Ed: It took a lot of dancing, a lot of barbequing.
Dylan: Didn’t the party take three days?
Kerris: Yeah, we were–we were at a set out in Newhall for two weeks, and then we did the party for like three consecutive nights. Um, so ’cause there were so many things to cover. There were like, you know, his shots and all of–
Ed: There was dancing, barbecuing, DJ’ing.
Dylan: Except the animals–
Kerris: Thunder from Down Under. Um, the animals–yeah, yeah, I don’t know if you’ve–you’ve heard of them. Um, so yeah, it took a lot of coverage and a lot of–of days to do. But it was actually fun. Like it sounds like it would be–
Ed: It didn’t even feel like we were working.
Kerris: Yeah, we had a party. We were all just dancing, and there’s one shot that we laughed over every time because it’s like–it’s on Jen and Steve. And you can see past us. I don’t know what we’re doing. We’re just like dancing the whole time. It’s like so awkward. But I mean hopefully no one notices it.
Dylan: Now they will.
Kerris: Now you will. So–(laughing)
Dylan: Yeah, and then it goes directly on us.
Kerris: On us. It focuses on us. And we’re just like, ok, cool, this is happening.
So Kerris, for your role in the film, you were sick. I just wondered if you had any good tips for us in case we wanted to take a sick day. (wink wink)
Kerris: Um, I feel like if I ever get like sick and sound sick my parents are gonna be like, no, mm-mm, we know your tricks. It’s all about the voice I’ve found. So it’s like–you really have to sort of like–it’s more like nasally. So it’s like back in your throat and then in your nose. So anything like–M’s have to be B-sounding. So it’s just sort of like, I don’t know, I just watched a lot of–like I’m not gonna talk like that for the whole time. Um, I just watched a lot of like You Tube videos of people talking when they’re sick. Speaking in a “sick voice”
Ed: How to talk sick?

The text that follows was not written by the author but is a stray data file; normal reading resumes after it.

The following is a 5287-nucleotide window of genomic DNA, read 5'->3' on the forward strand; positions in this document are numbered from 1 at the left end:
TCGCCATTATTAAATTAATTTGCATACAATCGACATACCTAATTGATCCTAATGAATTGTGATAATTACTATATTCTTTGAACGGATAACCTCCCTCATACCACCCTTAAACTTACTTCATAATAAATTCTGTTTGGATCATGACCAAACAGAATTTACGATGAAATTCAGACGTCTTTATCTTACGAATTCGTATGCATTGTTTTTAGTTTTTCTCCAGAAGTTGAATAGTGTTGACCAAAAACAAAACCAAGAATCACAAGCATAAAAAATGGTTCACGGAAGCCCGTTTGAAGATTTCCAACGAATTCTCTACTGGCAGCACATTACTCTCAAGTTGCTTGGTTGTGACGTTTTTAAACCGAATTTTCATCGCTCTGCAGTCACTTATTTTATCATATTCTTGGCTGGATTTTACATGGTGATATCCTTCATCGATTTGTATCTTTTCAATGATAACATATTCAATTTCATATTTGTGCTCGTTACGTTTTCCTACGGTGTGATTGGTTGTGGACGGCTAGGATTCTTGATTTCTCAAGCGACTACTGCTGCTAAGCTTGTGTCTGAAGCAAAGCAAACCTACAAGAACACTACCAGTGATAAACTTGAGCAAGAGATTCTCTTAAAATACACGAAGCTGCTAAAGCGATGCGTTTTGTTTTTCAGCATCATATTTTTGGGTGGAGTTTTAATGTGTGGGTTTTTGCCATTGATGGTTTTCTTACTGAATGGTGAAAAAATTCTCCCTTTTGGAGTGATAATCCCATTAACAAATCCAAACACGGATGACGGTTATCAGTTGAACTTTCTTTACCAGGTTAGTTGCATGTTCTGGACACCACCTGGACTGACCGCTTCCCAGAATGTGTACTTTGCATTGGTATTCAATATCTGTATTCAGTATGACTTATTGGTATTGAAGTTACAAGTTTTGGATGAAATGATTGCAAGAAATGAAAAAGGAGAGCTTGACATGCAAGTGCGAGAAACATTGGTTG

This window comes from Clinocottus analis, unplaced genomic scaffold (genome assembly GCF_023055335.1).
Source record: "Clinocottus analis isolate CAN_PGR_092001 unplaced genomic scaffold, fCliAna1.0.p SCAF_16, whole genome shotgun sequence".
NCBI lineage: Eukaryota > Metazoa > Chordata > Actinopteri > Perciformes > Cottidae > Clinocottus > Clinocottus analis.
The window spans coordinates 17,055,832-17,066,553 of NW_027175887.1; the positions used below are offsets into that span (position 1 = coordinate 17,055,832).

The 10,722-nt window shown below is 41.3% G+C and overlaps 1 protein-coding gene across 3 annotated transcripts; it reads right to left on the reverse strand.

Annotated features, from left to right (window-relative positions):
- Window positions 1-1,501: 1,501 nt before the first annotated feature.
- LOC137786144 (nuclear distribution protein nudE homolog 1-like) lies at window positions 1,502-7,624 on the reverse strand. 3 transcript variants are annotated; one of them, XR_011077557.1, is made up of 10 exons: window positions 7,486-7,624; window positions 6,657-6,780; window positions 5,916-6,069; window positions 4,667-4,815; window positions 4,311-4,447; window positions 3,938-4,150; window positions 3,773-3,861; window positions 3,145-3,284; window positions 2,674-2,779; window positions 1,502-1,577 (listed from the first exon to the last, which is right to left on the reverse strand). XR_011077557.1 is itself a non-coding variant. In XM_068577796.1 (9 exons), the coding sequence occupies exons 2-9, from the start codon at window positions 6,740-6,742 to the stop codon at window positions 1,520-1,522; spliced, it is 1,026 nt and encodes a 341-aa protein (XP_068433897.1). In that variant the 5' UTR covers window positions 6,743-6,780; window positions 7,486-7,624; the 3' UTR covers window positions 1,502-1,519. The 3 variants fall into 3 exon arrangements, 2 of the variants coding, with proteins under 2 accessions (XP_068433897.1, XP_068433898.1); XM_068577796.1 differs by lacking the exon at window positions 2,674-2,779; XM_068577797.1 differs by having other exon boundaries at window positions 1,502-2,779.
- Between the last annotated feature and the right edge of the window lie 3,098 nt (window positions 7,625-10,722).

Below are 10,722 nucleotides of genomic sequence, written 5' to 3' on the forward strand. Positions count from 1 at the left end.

Kerris: (Still in her “sick” voice) Yeah, no, just like people when they’re sick. People post videos of themselves in any, you know, capacity. So there are literally people like, hey, I’m sick today. You know, and you just listen to it. Um, so yeah, it’s all about the voice. And then like really heavily lidded eyes and then maybe like eyeliner or something underneath your eye or something like that.
Dylan: Can you believe her sick voice, though? Like, uh, every day on set I was like how are you doing this?
Kerris: I would go home, and I would be like, hey, so, my sister, I’d be like, hey, Justine. And she’s like what’s wrong with your voice? It’s like, oh, recalibrating– [LAUGHTER] go back to normal.
Ed : It never faltered. It was always the uhhhh!
Ed, what about you? Learning an English accent, so how was that for you?
Ed: An American?
(Oh yeah – oops!) I’m sorry American accent. [LAUGHTER] (Ed is from Australia)
Ed: Um, it was pretty hard. But also kind of easy at the same time ’cause I was brought up on American film. Because there’s a lot of American TV, a lot of American film in Australia. So it’s not like it’s a completely different, accent that I’m kind of thinking, well, it’s American. I knew what it was. But it was a little rough around the edges. Actually, it was really bad. So–[LAUGHTER] so I had training. And, I learned all the little tips and tricks on just to sound authentic.
Kerris: Sometimes I would forget that you were Australian. Well, I mean I knew, but like ’cause I forget that when I’m talking to him now like after we were filming it was just like, oh, that’s your–your real voice. You have an Australian accent ’cause it was so good. It was so impeccable.
What was the hardest scene for each of you to keep your composure in?
Kerris: The car scene.
Ed: Yeah, there was one scene during the car that was completely improvised. And we’d get–the director just said–’cause I would walk around set going brr-brr-brr, just making the stupid noises. And Miguel the director said I just want all of you to do it. It was kind of what? And then so we all did it. And Steve started doing it. And you can see in the background everyone’s laugh. And like there was blood in our faces ’cause we’re moving our shoulders like that. But when–it’s so hard to keep a straight face.